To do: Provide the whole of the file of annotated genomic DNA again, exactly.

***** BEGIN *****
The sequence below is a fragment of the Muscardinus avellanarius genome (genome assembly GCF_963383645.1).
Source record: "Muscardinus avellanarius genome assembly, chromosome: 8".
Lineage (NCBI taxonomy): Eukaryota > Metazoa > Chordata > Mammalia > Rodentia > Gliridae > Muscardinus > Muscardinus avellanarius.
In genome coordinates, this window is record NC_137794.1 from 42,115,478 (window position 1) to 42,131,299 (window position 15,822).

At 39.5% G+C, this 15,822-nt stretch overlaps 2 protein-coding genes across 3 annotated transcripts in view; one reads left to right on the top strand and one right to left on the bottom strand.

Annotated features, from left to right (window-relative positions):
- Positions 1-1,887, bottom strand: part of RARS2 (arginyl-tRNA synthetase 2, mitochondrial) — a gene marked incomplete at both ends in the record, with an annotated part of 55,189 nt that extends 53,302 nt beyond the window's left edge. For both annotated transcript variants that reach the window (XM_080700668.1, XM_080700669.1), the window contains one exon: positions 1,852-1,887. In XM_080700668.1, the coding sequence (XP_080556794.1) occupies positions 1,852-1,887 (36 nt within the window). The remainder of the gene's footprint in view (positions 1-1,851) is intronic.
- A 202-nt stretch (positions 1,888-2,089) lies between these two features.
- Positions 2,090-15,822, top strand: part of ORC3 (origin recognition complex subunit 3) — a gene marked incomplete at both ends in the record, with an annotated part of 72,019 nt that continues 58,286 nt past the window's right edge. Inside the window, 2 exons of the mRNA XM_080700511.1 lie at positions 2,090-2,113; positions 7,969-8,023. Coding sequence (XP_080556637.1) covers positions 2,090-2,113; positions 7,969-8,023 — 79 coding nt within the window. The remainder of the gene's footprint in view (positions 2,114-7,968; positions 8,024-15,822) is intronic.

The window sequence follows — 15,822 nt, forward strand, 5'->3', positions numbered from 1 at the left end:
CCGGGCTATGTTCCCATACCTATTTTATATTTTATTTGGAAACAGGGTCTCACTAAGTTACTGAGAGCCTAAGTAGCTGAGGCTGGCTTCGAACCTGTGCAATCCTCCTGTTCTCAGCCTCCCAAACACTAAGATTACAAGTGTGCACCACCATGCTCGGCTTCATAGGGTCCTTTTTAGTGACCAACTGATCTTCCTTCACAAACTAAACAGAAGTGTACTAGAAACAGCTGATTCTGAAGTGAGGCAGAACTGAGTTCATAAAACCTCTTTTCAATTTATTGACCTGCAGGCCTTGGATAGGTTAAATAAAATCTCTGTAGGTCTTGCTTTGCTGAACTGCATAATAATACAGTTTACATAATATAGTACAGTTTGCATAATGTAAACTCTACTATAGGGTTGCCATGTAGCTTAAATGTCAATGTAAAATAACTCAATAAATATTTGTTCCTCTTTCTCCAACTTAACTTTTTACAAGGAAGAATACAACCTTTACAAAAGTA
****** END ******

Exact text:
The sequence below is a fragment of the Muscardinus avellanarius genome (genome assembly GCF_963383645.1).
Source record: "Muscardinus avellanarius genome assembly, chromosome: 8".
Lineage (NCBI taxonomy): Eukaryota > Metazoa > Chordata > Mammalia > Rodentia > Gliridae > Muscardinus > Muscardinus avellanarius.
In genome coordinates, this window is record NC_137794.1 from 42,115,478 (window position 1) to 42,131,299 (window position 15,822).

At 39.5% G+C, this 15,822-nt stretch overlaps 2 protein-coding genes across 3 annotated transcripts in view; one reads left to right on the top strand and one right to left on the bottom strand.

Annotated features, from left to right (window-relative positions):
- Positions 1-1,887, bottom strand: part of RARS2 (arginyl-tRNA synthetase 2, mitochondrial) — a gene marked incomplete at both ends in the record, with an annotated part of 55,189 nt that extends 53,302 nt beyond the window's left edge. For both annotated transcript variants that reach the window (XM_080700668.1, XM_080700669.1), the window contains one exon: positions 1,852-1,887. In XM_080700668.1, the coding sequence (XP_080556794.1) occupies positions 1,852-1,887 (36 nt within the window). The remainder of the gene's footprint in view (positions 1-1,851) is intronic.
- A 202-nt stretch (positions 1,888-2,089) lies between these two features.
- Positions 2,090-15,822, top strand: part of ORC3 (origin recognition complex subunit 3) — a gene marked incomplete at both ends in the record, with an annotated part of 72,019 nt that continues 58,286 nt past the window's right edge. Inside the window, 2 exons of the mRNA XM_080700511.1 lie at positions 2,090-2,113; positions 7,969-8,023. Coding sequence (XP_080556637.1) covers positions 2,090-2,113; positions 7,969-8,023 — 79 coding nt within the window. The remainder of the gene's footprint in view (positions 2,114-7,968; positions 8,024-15,822) is intronic.

The window sequence follows — 15,822 nt, forward strand, 5'->3', positions numbered from 1 at the left end:
CCGGGCTATGTTCCCATACCTATTTTATATTTTATTTGGAAACAGGGTCTCACTAAGTTACTGAGAGCCTAAGTAGCTGAGGCTGGCTTCGAACCTGTGCAATCCTCCTGTTCTCAGCCTCCCAAACACTAAGATTACAAGTGTGCACCACCATGCTCGGCTTCATAGGGTCCTTTTTAGTGACCAACTGATCTTCCTTCACAAACTAAACAGAAGTGTACTAGAAACAGCTGATTCTGAAGTGAGGCAGAACTGAGTTCATAAAACCTCTTTTCAATTTATTGACCTGCAGGCCTTGGATAGGTTAAATAAAATCTCTGTAGGTCTTGCTTTGCTGAACTGCATAATAATACAGTTTACATAATATAGTACAGTTTGCATAATGTAAACTCTACTATAGGGTTGCCATGTAGCTTAAATGTCAATGTAAAATAACTCAATAAATATTTGTTCCTCTTTCTCCAACTTAACTTTTTACAAGGAAGAATACAACCTTTACAAAAGTA